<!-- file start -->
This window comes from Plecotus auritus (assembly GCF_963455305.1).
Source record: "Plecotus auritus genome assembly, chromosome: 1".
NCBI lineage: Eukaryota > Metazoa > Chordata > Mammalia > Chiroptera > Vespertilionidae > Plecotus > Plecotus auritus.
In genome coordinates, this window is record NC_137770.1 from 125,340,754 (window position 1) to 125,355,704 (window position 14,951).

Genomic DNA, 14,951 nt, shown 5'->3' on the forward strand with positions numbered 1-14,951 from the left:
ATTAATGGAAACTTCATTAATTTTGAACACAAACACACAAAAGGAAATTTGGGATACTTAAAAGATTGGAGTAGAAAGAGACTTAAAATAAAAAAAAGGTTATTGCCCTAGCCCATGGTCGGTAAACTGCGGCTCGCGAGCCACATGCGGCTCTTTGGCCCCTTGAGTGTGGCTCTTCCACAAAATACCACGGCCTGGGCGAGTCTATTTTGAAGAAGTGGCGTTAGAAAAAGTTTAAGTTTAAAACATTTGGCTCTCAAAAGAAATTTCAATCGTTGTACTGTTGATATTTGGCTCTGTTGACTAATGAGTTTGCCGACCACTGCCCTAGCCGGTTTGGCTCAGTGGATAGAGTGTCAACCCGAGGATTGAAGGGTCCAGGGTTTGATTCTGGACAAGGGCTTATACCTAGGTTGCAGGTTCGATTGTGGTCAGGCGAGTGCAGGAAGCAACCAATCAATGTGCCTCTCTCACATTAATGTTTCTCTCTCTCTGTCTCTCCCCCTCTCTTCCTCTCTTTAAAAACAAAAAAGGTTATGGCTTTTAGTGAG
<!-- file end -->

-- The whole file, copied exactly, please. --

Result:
This window comes from Plecotus auritus (assembly GCF_963455305.1).
Source record: "Plecotus auritus genome assembly, chromosome: 1".
NCBI lineage: Eukaryota > Metazoa > Chordata > Mammalia > Chiroptera > Vespertilionidae > Plecotus > Plecotus auritus.
In genome coordinates, this window is record NC_137770.1 from 125,340,754 (window position 1) to 125,355,704 (window position 14,951).

Genomic DNA, 14,951 nt, shown 5'->3' on the forward strand with positions numbered 1-14,951 from the left:
ATTAATGGAAACTTCATTAATTTTGAACACAAACACACAAAAGGAAATTTGGGATACTTAAAAGATTGGAGTAGAAAGAGACTTAAAATAAAAAAAAGGTTATTGCCCTAGCCCATGGTCGGTAAACTGCGGCTCGCGAGCCACATGCGGCTCTTTGGCCCCTTGAGTGTGGCTCTTCCACAAAATACCACGGCCTGGGCGAGTCTATTTTGAAGAAGTGGCGTTAGAAAAAGTTTAAGTTTAAAACATTTGGCTCTCAAAAGAAATTTCAATCGTTGTACTGTTGATATTTGGCTCTGTTGACTAATGAGTTTGCCGACCACTGCCCTAGCCGGTTTGGCTCAGTGGATAGAGTGTCAACCCGAGGATTGAAGGGTCCAGGGTTTGATTCTGGACAAGGGCTTATACCTAGGTTGCAGGTTCGATTGTGGTCAGGCGAGTGCAGGAAGCAACCAATCAATGTGCCTCTCTCACATTAATGTTTCTCTCTCTCTGTCTCTCCCCCTCTCTTCCTCTCTTTAAAAACAAAAAAGGTTATGGCTTTTAGTGAG